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3 hours ago, Ms Blue Jay said:

I think Curb and Larry try to be honest about race.  He doesn't walk around saying he's colour blind.  I agree, he has the white guilt and it's peppered in throughout the show.  I mean, he's let Leon stay at his place rent-free since Season 6, and Leon wasn't even in the Hurricane in the first place.  He just showed up and never left.  That's some serious white guilt.

I don't think that's Larry's motivation for keeping Leon around.  Obviously, out of show they do it because JB Smoove is comic gold.  But in show, Larry keeps him around because he can't figure out how to get rid of him.  I don't think anything short of getting some kind of restraining order and having the police forcibly remove him would work.  I mean, Leon drove clear across the country to follow Larry.  Didn't they go to Europe together at the end of season 8?

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Speaking of the bus clipping the parked car.  I feel like one of the signatures of Curb is having things come full circle.  So, for instance, the airplane passenger who later ended up dating the doctor would have actually been revealed to have a condition or have the condition play a role in her reappearance.  Instead, it seems like she was just there.  And with the bus driver clipping the car, I almost felt like the car she clipped should have been the same car Larry ran into earlier.

Still funny but I feel they used to be more finished.

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On ‎11‎/‎4‎/‎2017 at 11:16 PM, woodscommaelle said:

If ever there was a perfect sounding made-up Jewish holiday, Sukutis it is (spelling may vary).

Not a made up holiday - Sukkot - Sukkot is a weeklong Jewish holiday that comes five days after Yom Kippur.

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14 minutes ago, MV713 said:

Not a made up holiday - Sukkot - Sukkot is a weeklong Jewish holiday that comes five days after Yom Kippur.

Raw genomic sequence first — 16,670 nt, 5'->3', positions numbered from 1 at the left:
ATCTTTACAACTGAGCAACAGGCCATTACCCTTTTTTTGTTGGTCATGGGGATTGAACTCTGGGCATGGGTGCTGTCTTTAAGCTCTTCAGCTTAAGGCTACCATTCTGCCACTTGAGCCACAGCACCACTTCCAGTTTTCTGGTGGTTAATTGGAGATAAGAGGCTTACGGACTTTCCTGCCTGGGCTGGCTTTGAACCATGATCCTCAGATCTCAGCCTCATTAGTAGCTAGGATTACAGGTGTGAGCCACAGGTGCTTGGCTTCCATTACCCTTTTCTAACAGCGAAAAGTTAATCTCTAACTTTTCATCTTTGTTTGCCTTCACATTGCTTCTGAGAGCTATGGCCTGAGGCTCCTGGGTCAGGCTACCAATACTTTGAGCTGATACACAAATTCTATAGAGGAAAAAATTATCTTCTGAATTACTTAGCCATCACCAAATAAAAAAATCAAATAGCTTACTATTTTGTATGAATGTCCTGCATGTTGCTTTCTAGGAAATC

No, I know Sukkot.  He made it sound like he just randomly made up a new holiday.  But I could have heard wrong. 

4 hours ago, Ms Blue Jay said:

I'm Asian myself and I didn't see Larry as mocking the Asian bus passenger.  I thought he was actually trying to use her own language in a way to communicate with her. Like perhaps she was saying "You move over there" and he was hoping he was saying "No YOU move." Anyway I found the woman so adorable it actually touched me, and the entire scene hysterical.

She reminded me of Ms. Swan from MadTV.

This episode was my favorite of the season. 

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Ms. Swan is a yellowface character so it's very different.  The woman on the bus was an actually Asian actor and character.

1 hour ago, Thrifty said:

I don't think that's Larry's motivation for keeping Leon around.  Obviously, out of show they do it because JB Smoove is comic gold.  But in show, Larry keeps him around because he can't figure out how to get rid of him.  I don't think anything short of getting some kind of restraining order and having the police forcibly remove him would work.  I mean, Leon drove clear across the country to follow Larry.  Didn't they go to Europe together at the end of season 8?

They are friends and 'roommates' now I guess, but they did not start that way.  Sure, over the course of 10 years - Season 6 was 10 years ago - motivations change.  But at first, who knows why Larry kept him around?  I don't think Larry actually actively wants to get rid of Leon now or he would take some kind of action.  But I think race relations are a big reason that inform their relationship.  Larry talks about white guilt in other seasons as well.  There is an episode where Larry mentions to Jeff that he nods to black people as a greeting, as a way of saying "I know, I'm sorry".   Jeff doesn't experience these same feelings.  He thought Larry was being ridiculous with both the head-nod and the need to mention that his auto mechanic is black. 

Edited by Ms Blue Jay
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19 hours ago, wendyg said:

Almost all the city buses I've been on in the last few years have had LCD signs and announcements for each stop. That's all become much easier. But I've never been on a bus where the driver wouldn't let you know when you reached your stop if you asked them.

I'm always amazed at the number of people who stop at the open door of a bus and ask the driver if it's going to such-and-such place, and if not, how to get there.  I'm too much of a planner to ever do something like that.